[ntp:questions] Frequency Offset

David J Taylor david-taylor at blueyonder.co.uk.invalid
Sat Feb 25 07:31:35 UTC 2012

"unruh" <unruh at invalid.ca> wrote in message 
news:l9S1r.3578$py5.1230 at newsfe09.iad...
> The problem is that the relevant temperature is not the room
> temperature, but the temperature inside the box at the crystal. That
> temp variation is dominated by computer use, not outside air
> temperature. Thus if one machine was coasting along, and the other was
> working flat out, the temp variation witll be 10s of degrees C, even if
> the outside air temp was constant.

Yes, the computer use is important, but the PCs I have as prime startum-1 
servers have a constant load, so the variation in room temperature 

> Also, different crystals have different sensitivities, it is true.
> Anyway ,my comment stands that his 500PPM was not because of tempreture
> problems.

Yes, it's one I did not disagree with.  What was remarkable to me was 
that, given a constant load, three different PCs showed such a variation 
in frequency.  One with about 2 ppm, one with 0.3 ppm, and one with 0.025 
ppm.  All crystals are not created equal!

> On linux of a few years ago (I do not know if it has been fixed, but
> indirect observations suggests it has) the calibration of the system
> clock at bootup was problematic and the rate of the system would vary by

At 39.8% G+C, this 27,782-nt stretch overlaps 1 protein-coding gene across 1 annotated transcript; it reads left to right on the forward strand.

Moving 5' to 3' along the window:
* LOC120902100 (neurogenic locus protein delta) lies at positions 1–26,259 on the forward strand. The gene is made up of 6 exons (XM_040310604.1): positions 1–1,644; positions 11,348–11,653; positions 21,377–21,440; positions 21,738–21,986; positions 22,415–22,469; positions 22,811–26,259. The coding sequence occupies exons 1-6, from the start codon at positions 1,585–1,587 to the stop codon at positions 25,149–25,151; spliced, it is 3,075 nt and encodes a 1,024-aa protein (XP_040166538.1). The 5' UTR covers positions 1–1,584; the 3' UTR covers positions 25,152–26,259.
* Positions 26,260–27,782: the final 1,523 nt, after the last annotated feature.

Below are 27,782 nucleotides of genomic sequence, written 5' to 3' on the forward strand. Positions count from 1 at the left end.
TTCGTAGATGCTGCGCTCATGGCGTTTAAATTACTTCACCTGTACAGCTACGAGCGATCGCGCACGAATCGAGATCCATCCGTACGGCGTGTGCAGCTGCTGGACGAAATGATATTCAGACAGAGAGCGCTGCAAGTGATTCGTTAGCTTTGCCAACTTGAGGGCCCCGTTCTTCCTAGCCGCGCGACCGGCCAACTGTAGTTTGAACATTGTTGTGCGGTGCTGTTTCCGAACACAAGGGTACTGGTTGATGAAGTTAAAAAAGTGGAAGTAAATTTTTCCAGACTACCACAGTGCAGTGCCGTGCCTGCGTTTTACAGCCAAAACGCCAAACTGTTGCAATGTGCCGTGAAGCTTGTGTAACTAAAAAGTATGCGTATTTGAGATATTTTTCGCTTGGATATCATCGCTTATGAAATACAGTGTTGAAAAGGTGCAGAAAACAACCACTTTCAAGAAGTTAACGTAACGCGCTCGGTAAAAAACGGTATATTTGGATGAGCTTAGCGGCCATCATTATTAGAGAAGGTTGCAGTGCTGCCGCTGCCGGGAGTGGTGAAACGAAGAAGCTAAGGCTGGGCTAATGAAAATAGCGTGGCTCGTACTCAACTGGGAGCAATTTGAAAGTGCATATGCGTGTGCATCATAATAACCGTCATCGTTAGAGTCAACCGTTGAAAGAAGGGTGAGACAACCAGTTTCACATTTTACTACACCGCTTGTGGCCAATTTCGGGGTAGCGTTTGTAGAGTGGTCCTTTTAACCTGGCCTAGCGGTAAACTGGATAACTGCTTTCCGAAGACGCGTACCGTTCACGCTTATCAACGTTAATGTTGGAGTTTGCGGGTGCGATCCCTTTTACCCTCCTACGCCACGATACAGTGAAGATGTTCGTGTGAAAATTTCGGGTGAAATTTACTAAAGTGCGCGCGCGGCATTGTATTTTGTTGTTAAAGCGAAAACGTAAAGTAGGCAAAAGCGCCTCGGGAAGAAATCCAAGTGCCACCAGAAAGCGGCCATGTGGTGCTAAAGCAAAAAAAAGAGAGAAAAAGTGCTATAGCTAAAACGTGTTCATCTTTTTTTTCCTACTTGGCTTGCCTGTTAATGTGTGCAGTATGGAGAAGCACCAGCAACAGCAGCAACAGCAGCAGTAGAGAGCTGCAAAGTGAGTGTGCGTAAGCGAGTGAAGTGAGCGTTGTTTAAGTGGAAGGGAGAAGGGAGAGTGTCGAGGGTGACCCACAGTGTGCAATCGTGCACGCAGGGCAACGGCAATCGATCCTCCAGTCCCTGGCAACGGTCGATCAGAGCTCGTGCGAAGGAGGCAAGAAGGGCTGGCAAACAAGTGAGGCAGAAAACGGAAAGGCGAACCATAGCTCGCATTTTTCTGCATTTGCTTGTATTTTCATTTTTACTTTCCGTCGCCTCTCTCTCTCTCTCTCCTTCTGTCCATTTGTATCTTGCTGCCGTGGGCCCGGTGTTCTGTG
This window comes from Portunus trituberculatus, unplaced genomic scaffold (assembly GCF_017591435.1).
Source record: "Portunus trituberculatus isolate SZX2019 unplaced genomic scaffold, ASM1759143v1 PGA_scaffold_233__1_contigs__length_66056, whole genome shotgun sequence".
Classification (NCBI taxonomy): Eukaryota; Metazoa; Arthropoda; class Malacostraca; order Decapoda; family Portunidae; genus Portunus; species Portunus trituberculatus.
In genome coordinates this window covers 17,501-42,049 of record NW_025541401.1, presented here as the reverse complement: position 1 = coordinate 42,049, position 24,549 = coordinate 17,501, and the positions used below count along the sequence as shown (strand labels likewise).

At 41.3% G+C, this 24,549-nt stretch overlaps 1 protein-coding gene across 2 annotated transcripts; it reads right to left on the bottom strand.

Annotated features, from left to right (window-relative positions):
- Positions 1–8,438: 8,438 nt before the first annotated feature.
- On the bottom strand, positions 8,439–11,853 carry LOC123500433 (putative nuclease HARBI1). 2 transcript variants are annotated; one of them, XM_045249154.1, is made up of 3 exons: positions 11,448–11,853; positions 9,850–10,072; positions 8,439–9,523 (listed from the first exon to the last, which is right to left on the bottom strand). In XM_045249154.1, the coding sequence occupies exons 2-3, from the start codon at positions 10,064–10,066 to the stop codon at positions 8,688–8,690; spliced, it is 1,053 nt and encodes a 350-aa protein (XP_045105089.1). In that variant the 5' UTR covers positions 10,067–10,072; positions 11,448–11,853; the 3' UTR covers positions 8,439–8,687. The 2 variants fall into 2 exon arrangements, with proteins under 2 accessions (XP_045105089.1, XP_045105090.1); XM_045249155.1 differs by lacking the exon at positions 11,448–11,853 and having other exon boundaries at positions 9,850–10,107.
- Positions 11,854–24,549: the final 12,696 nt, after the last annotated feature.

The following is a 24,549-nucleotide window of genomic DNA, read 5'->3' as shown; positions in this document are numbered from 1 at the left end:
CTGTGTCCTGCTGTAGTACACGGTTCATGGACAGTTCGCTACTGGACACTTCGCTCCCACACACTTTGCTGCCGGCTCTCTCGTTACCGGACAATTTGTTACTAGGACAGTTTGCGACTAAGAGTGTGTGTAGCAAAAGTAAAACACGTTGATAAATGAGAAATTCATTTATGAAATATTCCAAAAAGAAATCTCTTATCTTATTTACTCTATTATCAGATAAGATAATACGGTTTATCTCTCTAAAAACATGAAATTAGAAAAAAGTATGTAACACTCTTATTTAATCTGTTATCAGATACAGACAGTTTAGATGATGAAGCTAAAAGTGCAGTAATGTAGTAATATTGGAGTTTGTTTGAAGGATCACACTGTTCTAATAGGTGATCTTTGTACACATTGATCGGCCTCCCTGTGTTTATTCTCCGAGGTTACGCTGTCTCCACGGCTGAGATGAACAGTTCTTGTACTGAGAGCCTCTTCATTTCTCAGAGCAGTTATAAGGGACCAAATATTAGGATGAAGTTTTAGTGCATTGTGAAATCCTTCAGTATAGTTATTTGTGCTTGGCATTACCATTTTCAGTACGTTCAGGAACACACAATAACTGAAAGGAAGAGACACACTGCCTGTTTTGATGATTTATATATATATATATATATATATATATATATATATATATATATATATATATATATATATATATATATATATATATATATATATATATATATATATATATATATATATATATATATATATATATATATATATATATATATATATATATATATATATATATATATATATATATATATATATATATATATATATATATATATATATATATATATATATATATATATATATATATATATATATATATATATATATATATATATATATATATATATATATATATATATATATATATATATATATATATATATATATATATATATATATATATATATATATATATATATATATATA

> 100PPM from one bootup to the next. Ie, ntpd would find its remembered
> clock rate out by 100PPM. It would then take many hours to settle down
> to its usual us offsets. (see graph near the bottom of page on
> www.theory.physics.ubc.ca/chrony/chrony.html). This was driving it from
> a GPS PPS clock with a poll level of 4. With a poll level of 6 to 10 for
> a network server, the time scale will be longer by a lot (in fact it
> would probably exceed the 500PPM limit and also suffer steps in the
> clock as it exceeded 128ms offset).
> That yours settled down quickly in your situation does not mean that
> ntpd always settles down nicely and quickly.

Well, I've not seen the behaviour you observed, on any on my FreeBSD or 
Windows systems.  The ntp.drift file is honoured at startup, and not 
tampered with until NTP has been up for one hour.  Perhaps if you were 
repeat your test with a more modern NTP and operating system you would get 
a different result?  But I don't think that anyone is claiming that you 
will get microsecond-level offset within minutes of operation from boot.


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